Writing a memoir is not merely an act of reminiscing; it's an exploration of life's peaks and valleys, the chronicles of triumphs that made us cheer, and the struggles that tested our resolve.
From the abundance of life's experiences, distilling the essence into a captivating memoir can seem like an insurmountable task. How do you navigate the expanse of years and transform it into a coherent narrative? How do you discern the threads of your story that will engage and inspire your readers, and make the tough decision of what to exclude?
At Exisle, we've had the privilege of navigating this journey with countless writers for over three decades. We've published many captivating memoirs, each unique and deeply personal. These memoirs, rich in life lessons and human connection, have not only touched the hearts of readers but have also become defining touchstones for otherwise overlooked communities.
With our wealth of experience and insight, we want to share a distilled guide to craft your memoir – one that will resonate with readers and stand the test of time. Here's our roadmap to help you embark on this fulfilling journey of memoir writing.
Before Writing: Preparation is Key
Your memoir is a mirror reflecting your life, but it's also a conversation with your readers. To start, carefully consider who your audience is. Whose hearts and minds are you aiming to touch? Once you've figured this out, strive to understand their interests. Think about the unique experiences and insights you can share that would captivate them.
Next, make some decisions about the size and scope of your book. Will it be a modest 50,000-word memoir, a more comprehensive 80,000-word volume, or an extensive narrative exceeding 100,000 words? Bigger isn’t always better. Your memoir should be a carefully selected collection of memorable moments, not a complete chronicle of your life.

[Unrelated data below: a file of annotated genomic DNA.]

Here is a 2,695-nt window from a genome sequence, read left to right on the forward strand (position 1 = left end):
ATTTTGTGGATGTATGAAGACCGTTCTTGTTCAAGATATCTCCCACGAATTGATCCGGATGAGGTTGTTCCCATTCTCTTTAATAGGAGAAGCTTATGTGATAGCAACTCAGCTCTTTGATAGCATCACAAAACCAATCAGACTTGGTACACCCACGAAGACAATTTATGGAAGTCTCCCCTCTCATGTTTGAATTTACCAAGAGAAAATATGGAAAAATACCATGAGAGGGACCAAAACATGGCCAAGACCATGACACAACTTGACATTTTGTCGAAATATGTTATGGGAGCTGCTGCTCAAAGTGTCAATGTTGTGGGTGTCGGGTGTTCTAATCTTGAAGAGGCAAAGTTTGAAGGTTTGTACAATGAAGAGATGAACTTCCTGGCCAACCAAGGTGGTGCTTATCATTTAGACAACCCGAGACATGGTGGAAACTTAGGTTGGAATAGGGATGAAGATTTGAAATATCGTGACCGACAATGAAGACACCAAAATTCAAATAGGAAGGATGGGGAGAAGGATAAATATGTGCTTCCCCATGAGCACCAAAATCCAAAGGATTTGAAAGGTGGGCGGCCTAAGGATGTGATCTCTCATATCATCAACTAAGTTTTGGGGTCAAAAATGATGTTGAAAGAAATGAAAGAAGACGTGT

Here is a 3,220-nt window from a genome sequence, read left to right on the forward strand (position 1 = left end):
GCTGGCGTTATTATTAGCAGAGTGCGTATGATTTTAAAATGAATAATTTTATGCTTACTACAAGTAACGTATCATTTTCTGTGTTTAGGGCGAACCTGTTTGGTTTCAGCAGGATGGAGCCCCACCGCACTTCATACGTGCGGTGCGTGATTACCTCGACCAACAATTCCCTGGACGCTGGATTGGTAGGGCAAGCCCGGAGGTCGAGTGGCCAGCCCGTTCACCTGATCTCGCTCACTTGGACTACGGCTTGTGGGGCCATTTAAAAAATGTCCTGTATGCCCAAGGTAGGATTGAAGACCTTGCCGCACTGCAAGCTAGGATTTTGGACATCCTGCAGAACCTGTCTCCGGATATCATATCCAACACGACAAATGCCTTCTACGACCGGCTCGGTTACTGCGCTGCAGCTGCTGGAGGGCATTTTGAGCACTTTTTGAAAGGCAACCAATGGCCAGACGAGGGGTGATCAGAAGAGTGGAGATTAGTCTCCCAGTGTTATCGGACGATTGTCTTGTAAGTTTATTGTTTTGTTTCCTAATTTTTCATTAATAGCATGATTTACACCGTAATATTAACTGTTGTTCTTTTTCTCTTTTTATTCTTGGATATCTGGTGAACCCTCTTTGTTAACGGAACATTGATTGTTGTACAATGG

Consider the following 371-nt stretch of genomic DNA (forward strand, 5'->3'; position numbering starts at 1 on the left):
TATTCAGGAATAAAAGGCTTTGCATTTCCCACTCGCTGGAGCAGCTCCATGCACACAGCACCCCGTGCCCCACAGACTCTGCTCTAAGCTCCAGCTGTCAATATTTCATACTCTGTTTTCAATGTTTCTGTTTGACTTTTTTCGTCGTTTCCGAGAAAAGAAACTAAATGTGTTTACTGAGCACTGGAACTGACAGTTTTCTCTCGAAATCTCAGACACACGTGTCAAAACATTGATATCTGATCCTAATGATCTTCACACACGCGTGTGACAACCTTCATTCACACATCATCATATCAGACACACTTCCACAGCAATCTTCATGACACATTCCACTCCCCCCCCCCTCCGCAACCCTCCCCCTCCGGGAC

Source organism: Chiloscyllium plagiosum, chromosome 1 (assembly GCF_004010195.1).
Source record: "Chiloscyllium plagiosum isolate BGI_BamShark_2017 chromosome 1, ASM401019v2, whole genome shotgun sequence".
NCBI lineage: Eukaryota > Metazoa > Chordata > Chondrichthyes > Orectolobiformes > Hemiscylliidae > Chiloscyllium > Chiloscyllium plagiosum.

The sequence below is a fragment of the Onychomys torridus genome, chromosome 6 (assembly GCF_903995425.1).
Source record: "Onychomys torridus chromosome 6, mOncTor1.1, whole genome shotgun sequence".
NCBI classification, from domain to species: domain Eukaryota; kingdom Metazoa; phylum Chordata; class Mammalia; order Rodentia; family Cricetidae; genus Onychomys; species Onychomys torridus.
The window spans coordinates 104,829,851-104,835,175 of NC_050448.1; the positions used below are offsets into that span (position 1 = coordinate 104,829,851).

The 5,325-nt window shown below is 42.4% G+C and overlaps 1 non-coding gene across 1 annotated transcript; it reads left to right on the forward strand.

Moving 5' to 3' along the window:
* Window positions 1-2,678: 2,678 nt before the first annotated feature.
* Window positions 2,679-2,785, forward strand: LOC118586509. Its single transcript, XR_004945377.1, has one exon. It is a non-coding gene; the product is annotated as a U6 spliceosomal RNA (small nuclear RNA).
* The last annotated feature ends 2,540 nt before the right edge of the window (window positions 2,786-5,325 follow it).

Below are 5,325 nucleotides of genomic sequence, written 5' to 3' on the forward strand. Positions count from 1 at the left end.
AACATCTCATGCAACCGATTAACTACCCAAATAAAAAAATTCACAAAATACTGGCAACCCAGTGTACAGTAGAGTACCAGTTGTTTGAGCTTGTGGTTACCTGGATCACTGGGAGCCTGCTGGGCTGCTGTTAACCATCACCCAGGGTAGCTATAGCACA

To streamline your writing process, create a detailed plan. Break down your memoir into chapters, and outline the themes or experiences each one will cover. And, as a little trick of the trade, try writing your back cover blurb at this stage. This concise synopsis, no more than 200 words, can serve as a guiding star as you delve into your past.
While Writing: Crafting Your Narrative
One of many memoirs of extraordinary and ordinary lives published by Exisle through the years.
Once you're armed with a detailed plan, it's time to bring your memoir to life. Remember, though, your first draft doesn’t have to be perfect. It's more important to maintain a steady writing rhythm. Try setting a daily word count goal and a realistic deadline to keep yourself on track.
One key thing to keep in mind: separate your writing and editing processes. The first draft is all about getting your story out. Let the words flow without worrying about polishing every sentence. Only once you've finished your manuscript should you switch into editing mode. And even then, give yourself a little break before you start. Fresh eyes can make a world of difference.
After Writing: Polishing and Promoting Your Work
After you’ve completed your manuscript and done some preliminary editing, it's time to bring in a professional. A professional editor will not only fine-tune your grammar and punctuation but will also provide invaluable feedback on your story's flow and impact. Yes, this will be an additional investment, but it's one that will pay off in the quality of your final manuscript.
Lastly, be prepared for the post-publishing journey. As the author, you are your book's best advocate. Be ready to immerse yourself in the marketing and sales process, ensuring your memoir reaches the hands of eager readers.
Writing a memoir is a journey of self-discovery and shared human connection. It might seem intimidating, but remember, this is your story. No one else can tell it quite like you. Armed with these tips and your unique perspective, you are more than ready to write a memoir that people will want to read.
Want more advice on how to craft a compelling memoir? Download our free guide: 12 Rules for Writing Your Memoir